Palm Springs, Calif.
Billy Martin, the man who sometimes self-destructs but has had enormous success reviving downtrodden baseball teams, has already begun working his magic with the Oakland A's who lost 108 games last season.
"Season this clubhouse, it hasn't been the same since Martin got here -- it's alive," said infielder Mickey Klutts. "Last year we were the most predictable team in baseball. We did everything by the book and I think everyone here accepted the fact that we were a bad team.
"But Billy won't let you do that," Klutts continued. "Already he's got us thinking like winners and he isn't afraid to try things. You watch us. We're going to be aggressive and we're going to win often enough to surprise a lot of people. Listen, I'm jut glad to be here because I know a lot of positive things are going to happen."
Martin has worked with distressed merchandise before -- at Minnesota, detroit , and Texas. In 1969 he led a Twins team that had finished seventh the year before to the American League West title. The next year he took over a fourth-place Detroit team, and in two years he had the Tigers atop the AL East.
But Martin's super best weas still to come with the Rangers, a team that lost 105 games in u973 and drew fewer than 700,000 fans. The following year Billy got Texas all the way to second in the AL West while attracting 1.2 million customers. And even in New York, although the Yankees were hardly downtrodden when he took over, he effected immediate improvement from third place to two straight pennants and a world championship.
"The A's are going to win a lot of abll games, more than anybody thinks," Martin told me. "There is talent on this club, especially on the mound, where we've got a lot of strong, young arms.
"The trouble is that nobody ever taught any of these kids how to win," Bill said. "That's what I'm here for, and I guarantee you that we'll be beating the good teams in this league before the season is over."
Asked if he planned to be like Casey Stengel and frequently use most of his 25 players, Martin replied:
"I played for Stengel, I respected him, and I learned from him. But I'm Billy Martin, not Casey. Actually, your players dictate how you manage, and right now I don't know that much about my personnel.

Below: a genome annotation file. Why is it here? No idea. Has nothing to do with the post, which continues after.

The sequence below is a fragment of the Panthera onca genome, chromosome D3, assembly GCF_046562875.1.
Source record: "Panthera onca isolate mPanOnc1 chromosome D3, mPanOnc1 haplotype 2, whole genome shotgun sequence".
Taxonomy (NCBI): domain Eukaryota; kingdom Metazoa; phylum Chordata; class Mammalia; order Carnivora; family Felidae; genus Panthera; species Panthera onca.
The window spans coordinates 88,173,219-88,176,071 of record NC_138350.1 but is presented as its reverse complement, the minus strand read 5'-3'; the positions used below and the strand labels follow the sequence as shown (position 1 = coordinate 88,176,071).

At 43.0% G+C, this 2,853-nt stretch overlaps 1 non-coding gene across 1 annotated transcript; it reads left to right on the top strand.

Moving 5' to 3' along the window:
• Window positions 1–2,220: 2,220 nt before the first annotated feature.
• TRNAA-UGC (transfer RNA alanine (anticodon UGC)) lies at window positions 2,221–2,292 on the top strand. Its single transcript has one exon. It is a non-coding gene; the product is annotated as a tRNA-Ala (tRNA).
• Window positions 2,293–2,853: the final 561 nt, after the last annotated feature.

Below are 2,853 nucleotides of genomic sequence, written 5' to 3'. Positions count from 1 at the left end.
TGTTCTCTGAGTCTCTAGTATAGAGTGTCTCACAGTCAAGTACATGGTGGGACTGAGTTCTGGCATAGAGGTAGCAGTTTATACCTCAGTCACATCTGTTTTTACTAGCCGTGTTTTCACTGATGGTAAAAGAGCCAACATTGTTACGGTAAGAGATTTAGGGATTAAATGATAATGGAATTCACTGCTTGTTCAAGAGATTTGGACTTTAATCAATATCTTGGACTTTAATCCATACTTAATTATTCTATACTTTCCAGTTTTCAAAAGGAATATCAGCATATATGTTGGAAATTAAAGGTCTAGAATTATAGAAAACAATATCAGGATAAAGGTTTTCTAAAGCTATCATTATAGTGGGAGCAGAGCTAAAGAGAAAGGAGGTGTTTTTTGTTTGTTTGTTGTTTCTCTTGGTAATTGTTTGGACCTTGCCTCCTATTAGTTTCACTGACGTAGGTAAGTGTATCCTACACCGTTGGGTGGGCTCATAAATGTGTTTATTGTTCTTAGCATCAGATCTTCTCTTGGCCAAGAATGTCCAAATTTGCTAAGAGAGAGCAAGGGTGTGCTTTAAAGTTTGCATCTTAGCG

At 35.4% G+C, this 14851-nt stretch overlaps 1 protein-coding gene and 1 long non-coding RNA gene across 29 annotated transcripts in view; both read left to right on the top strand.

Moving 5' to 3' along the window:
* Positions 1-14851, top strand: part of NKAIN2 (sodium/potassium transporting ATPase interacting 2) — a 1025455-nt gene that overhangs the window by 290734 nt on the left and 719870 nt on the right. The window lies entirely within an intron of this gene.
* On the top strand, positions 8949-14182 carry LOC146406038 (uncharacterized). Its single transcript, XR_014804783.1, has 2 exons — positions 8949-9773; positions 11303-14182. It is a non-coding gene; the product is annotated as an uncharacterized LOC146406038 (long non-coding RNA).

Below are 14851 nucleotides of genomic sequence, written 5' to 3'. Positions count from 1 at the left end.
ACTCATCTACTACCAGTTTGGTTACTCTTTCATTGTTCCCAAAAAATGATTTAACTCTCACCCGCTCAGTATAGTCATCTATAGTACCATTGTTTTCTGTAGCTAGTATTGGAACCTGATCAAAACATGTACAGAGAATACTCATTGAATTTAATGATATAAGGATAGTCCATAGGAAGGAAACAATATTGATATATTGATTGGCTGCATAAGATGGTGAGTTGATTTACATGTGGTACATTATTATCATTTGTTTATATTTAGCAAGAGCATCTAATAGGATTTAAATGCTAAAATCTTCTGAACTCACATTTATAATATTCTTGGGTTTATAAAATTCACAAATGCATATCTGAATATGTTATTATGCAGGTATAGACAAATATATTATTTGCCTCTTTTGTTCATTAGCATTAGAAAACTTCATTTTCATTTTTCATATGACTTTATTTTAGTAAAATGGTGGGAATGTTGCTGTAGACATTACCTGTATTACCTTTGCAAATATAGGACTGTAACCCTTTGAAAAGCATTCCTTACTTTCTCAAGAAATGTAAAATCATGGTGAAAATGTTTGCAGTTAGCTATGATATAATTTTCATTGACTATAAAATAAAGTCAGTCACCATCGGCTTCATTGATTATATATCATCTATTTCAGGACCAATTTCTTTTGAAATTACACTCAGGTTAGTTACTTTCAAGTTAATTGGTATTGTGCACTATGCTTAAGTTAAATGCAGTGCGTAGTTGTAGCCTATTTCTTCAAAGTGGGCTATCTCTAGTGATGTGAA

"I might go with a set lineup or I might run guys in and out all season," he said.
I've got the rest of spring training to decide, so what's the hurry? But it looks like our pitching is going to be our strength."
The two kid pitchers Martin is highest on are Brian Kingman, who was 8-7 last year after coming up from the minors in June, and Steve McCatty, who was 11-12 after starting the season on Ogden, Utah. There are also holdovers Rick Langford and MAtty Keough (whose poor '79 record was no indication of his real ability), plus rookies Ernie Camacho and Jeff Jones.
Thre are also several rival teams that would like to have to A's experienced bullpen of Dave Heaverlo, Bob Lacey, and Jim Todd, plus whatever other young arms Billy decides can help him.
Martin's main concern is his infield (Dave Revering 1B, Mike Edwards 2B, who through errors of omission and commission last year often gave the opposition four and five outs per inning. Billy hopes to solve that problem by trading one and possibly two of his catchers for a better double-play combination.
Several major league teams, including Los Angeles and Boston, have already tried to deal for either Jeff Newman (22 homers in '79), Mike Heath, or Jim Essian.
Oakland is expected to go with an outfield (left to right) to Dwayne Murphy, Tony Armas, and Rickey Henderson, with Mitchell Page as the designated hitter.
How would Martin describe his current relationship with owner Charlie Finley, who is often as controversial as Billy and has had 16 managers in the past 20 years?
"I think Finley and I understand each other," Billy said. "When he hired me, it didn't take us long to come to an agreement. I haven't called Charlie on the telephone since spring training started and he hasn't called me. But since he's also the team's general manager, I expect to hear from his often during the regular season. The only thing I won't do is take dugout calls from Finley during a game."